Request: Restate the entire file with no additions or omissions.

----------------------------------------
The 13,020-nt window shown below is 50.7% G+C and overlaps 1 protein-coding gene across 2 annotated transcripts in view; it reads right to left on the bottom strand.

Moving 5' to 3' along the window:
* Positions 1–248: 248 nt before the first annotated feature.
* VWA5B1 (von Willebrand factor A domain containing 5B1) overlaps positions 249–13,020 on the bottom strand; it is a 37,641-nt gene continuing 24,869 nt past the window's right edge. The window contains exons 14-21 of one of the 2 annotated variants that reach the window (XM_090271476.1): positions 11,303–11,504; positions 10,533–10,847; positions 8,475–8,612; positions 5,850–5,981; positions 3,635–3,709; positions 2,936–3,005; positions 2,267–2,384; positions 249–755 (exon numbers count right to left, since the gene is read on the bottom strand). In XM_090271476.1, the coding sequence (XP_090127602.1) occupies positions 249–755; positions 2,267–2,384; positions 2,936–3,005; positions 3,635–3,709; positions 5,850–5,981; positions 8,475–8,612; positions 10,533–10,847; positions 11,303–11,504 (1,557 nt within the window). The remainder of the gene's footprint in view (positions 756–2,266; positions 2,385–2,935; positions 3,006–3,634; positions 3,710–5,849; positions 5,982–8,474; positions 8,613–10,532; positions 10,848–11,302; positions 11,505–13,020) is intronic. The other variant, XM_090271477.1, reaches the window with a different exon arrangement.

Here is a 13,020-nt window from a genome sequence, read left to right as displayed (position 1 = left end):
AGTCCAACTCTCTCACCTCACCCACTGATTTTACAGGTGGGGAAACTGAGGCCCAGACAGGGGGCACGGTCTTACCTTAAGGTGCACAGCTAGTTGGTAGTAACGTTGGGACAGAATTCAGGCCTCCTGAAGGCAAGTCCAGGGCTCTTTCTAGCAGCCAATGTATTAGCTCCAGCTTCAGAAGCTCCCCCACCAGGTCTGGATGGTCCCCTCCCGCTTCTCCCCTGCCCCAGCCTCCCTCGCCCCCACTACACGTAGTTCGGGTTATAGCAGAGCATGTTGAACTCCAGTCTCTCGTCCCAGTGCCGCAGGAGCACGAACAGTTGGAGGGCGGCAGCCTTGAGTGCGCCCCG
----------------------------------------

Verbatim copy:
The 13,020-nt window shown below is 50.7% G+C and overlaps 1 protein-coding gene across 2 annotated transcripts in view; it reads right to left on the bottom strand.

Moving 5' to 3' along the window:
* Positions 1–248: 248 nt before the first annotated feature.
* VWA5B1 (von Willebrand factor A domain containing 5B1) overlaps positions 249–13,020 on the bottom strand; it is a 37,641-nt gene continuing 24,869 nt past the window's right edge. The window contains exons 14-21 of one of the 2 annotated variants that reach the window (XM_090271476.1): positions 11,303–11,504; positions 10,533–10,847; positions 8,475–8,612; positions 5,850–5,981; positions 3,635–3,709; positions 2,936–3,005; positions 2,267–2,384; positions 249–755 (exon numbers count right to left, since the gene is read on the bottom strand). In XM_090271476.1, the coding sequence (XP_090127602.1) occupies positions 249–755; positions 2,267–2,384; positions 2,936–3,005; positions 3,635–3,709; positions 5,850–5,981; positions 8,475–8,612; positions 10,533–10,847; positions 11,303–11,504 (1,557 nt within the window). The remainder of the gene's footprint in view (positions 756–2,266; positions 2,385–2,935; positions 3,006–3,634; positions 3,710–5,849; positions 5,982–8,474; positions 8,613–10,532; positions 10,848–11,302; positions 11,505–13,020) is intronic. The other variant, XM_090271477.1, reaches the window with a different exon arrangement.

Here is a 13,020-nt window from a genome sequence, read left to right as displayed (position 1 = left end):
AGTCCAACTCTCTCACCTCACCCACTGATTTTACAGGTGGGGAAACTGAGGCCCAGACAGGGGGCACGGTCTTACCTTAAGGTGCACAGCTAGTTGGTAGTAACGTTGGGACAGAATTCAGGCCTCCTGAAGGCAAGTCCAGGGCTCTTTCTAGCAGCCAATGTATTAGCTCCAGCTTCAGAAGCTCCCCCACCAGGTCTGGATGGTCCCCTCCCGCTTCTCCCCTGCCCCAGCCTCCCTCGCCCCCACTACACGTAGTTCGGGTTATAGCAGAGCATGTTGAACTCCAGTCTCTCGTCCCAGTGCCGCAGGAGCACGAACAGTTGGAGGGCGGCAGCCTTGAGTGCGCCCCG